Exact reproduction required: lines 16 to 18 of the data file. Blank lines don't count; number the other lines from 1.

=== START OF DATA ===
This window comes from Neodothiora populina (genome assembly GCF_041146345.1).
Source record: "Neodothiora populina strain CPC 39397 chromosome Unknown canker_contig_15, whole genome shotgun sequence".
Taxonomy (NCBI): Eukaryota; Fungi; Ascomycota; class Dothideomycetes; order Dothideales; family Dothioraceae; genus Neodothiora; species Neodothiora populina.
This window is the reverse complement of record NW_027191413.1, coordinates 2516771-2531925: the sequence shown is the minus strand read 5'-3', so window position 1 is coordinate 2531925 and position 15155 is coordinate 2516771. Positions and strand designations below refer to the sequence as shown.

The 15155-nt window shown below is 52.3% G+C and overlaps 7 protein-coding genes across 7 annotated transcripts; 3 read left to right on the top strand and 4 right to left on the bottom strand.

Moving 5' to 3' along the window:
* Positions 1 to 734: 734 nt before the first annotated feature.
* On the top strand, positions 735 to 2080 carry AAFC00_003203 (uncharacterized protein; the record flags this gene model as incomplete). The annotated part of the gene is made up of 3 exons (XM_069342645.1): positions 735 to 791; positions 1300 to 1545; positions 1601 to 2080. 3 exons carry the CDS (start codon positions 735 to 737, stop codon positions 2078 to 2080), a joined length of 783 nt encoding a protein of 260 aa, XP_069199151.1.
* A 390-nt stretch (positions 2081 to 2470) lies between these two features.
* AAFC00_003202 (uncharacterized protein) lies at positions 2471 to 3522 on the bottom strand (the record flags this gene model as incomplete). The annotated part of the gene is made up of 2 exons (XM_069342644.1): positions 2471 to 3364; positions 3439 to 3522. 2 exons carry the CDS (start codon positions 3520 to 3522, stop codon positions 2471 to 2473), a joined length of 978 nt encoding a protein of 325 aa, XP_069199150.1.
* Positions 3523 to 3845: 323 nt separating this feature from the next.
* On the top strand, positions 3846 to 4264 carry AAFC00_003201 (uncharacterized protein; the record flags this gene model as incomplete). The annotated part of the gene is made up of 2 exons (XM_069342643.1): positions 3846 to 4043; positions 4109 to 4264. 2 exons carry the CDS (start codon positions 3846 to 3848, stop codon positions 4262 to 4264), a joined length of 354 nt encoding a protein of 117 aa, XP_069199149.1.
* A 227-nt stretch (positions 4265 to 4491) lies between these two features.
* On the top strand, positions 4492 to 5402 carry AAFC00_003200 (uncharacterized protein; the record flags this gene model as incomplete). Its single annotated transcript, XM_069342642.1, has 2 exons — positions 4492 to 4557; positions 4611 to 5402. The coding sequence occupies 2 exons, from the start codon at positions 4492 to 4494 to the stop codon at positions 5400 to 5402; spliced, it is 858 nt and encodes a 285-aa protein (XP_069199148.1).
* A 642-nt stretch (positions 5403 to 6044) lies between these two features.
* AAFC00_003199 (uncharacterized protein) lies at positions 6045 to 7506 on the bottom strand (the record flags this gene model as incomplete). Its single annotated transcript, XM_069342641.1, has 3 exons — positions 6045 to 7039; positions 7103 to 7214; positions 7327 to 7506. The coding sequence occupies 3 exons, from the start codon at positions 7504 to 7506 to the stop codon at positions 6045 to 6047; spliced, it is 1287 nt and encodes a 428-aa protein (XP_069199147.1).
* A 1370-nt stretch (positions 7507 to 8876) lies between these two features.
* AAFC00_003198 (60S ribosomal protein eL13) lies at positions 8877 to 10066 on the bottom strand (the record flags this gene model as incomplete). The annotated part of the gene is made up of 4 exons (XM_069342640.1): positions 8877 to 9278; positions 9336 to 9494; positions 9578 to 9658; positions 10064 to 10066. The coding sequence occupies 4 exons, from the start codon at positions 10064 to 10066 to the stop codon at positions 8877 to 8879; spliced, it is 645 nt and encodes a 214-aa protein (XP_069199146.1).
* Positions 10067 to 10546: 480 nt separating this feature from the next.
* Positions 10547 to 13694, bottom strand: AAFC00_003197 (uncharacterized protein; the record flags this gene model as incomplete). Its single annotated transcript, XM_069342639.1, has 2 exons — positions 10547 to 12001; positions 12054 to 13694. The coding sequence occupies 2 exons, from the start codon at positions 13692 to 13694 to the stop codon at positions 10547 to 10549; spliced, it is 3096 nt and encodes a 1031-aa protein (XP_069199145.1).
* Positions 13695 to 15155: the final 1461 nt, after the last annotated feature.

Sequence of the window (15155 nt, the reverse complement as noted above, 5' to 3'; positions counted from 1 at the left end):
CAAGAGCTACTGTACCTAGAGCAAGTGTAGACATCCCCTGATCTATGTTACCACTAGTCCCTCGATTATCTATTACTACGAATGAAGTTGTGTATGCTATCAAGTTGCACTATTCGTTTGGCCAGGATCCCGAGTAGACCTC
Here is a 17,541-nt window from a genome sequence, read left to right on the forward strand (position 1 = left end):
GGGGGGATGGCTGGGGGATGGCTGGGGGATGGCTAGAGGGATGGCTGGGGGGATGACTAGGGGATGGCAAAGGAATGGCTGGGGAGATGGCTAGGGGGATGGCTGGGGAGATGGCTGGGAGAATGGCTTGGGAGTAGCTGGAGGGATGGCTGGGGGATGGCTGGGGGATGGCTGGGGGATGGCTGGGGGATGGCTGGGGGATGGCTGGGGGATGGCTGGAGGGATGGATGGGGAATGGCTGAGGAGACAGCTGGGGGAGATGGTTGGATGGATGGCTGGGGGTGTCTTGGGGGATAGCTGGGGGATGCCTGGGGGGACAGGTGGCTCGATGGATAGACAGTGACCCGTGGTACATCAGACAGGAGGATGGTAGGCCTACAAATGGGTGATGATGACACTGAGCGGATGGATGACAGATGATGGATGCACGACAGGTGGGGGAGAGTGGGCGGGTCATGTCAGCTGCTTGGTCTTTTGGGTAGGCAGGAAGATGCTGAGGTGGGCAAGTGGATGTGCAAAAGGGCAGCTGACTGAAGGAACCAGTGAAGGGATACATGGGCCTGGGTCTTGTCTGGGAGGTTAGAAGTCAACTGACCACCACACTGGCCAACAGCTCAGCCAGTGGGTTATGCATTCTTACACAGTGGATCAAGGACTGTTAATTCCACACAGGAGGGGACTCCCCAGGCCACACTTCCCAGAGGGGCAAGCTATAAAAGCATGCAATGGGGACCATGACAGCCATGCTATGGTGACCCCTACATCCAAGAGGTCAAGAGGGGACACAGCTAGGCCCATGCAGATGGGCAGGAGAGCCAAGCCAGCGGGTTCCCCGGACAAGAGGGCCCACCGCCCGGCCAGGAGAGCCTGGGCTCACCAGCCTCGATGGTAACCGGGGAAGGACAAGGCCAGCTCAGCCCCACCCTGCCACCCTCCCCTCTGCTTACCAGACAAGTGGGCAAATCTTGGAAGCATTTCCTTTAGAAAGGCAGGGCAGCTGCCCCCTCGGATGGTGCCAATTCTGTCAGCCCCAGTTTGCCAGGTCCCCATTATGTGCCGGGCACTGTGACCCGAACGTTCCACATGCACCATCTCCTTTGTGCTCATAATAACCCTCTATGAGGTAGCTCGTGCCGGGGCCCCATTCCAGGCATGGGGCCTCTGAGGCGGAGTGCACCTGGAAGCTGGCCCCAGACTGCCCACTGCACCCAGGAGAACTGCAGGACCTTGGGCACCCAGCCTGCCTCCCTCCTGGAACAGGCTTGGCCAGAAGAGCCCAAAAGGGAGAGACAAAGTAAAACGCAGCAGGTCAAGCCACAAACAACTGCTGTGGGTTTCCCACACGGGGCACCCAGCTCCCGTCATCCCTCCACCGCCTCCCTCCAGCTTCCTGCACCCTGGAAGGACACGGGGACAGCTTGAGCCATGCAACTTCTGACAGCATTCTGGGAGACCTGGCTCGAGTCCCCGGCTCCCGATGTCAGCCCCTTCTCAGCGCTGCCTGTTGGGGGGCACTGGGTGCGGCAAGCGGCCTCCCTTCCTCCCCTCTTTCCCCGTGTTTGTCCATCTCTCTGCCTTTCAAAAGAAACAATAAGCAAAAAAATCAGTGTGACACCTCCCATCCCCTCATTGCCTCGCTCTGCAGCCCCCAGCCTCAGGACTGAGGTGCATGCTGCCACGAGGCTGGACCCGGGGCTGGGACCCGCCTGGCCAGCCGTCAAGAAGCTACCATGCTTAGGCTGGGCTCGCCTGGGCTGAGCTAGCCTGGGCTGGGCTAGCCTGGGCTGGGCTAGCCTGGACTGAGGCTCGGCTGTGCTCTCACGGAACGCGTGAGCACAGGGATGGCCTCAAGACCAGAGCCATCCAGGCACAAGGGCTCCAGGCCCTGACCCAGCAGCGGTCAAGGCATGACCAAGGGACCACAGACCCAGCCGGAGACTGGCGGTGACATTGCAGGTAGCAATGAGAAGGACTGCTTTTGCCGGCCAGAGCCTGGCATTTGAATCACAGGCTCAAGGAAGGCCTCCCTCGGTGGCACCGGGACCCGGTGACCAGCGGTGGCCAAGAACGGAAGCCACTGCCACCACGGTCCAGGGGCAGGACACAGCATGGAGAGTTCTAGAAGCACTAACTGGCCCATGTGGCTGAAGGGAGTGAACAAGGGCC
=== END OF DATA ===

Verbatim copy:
* AAFC00_003199 (uncharacterized protein) lies at positions 6045 to 7506 on the bottom strand (the record flags this gene model as incomplete). Its single annotated transcript, XM_069342641.1, has 3 exons — positions 6045 to 7039; positions 7103 to 7214; positions 7327 to 7506. The coding sequence occupies 3 exons, from the start codon at positions 7504 to 7506 to the stop codon at positions 6045 to 6047; spliced, it is 1287 nt and encodes a 428-aa protein (XP_069199147.1).
* A 1370-nt stretch (positions 7507 to 8876) lies between these two features.
* AAFC00_003198 (60S ribosomal protein eL13) lies at positions 8877 to 10066 on the bottom strand (the record flags this gene model as incomplete). The annotated part of the gene is made up of 4 exons (XM_069342640.1): positions 8877 to 9278; positions 9336 to 9494; positions 9578 to 9658; positions 10064 to 10066. The coding sequence occupies 4 exons, from the start codon at positions 10064 to 10066 to the stop codon at positions 8877 to 8879; spliced, it is 645 nt and encodes a 214-aa protein (XP_069199146.1).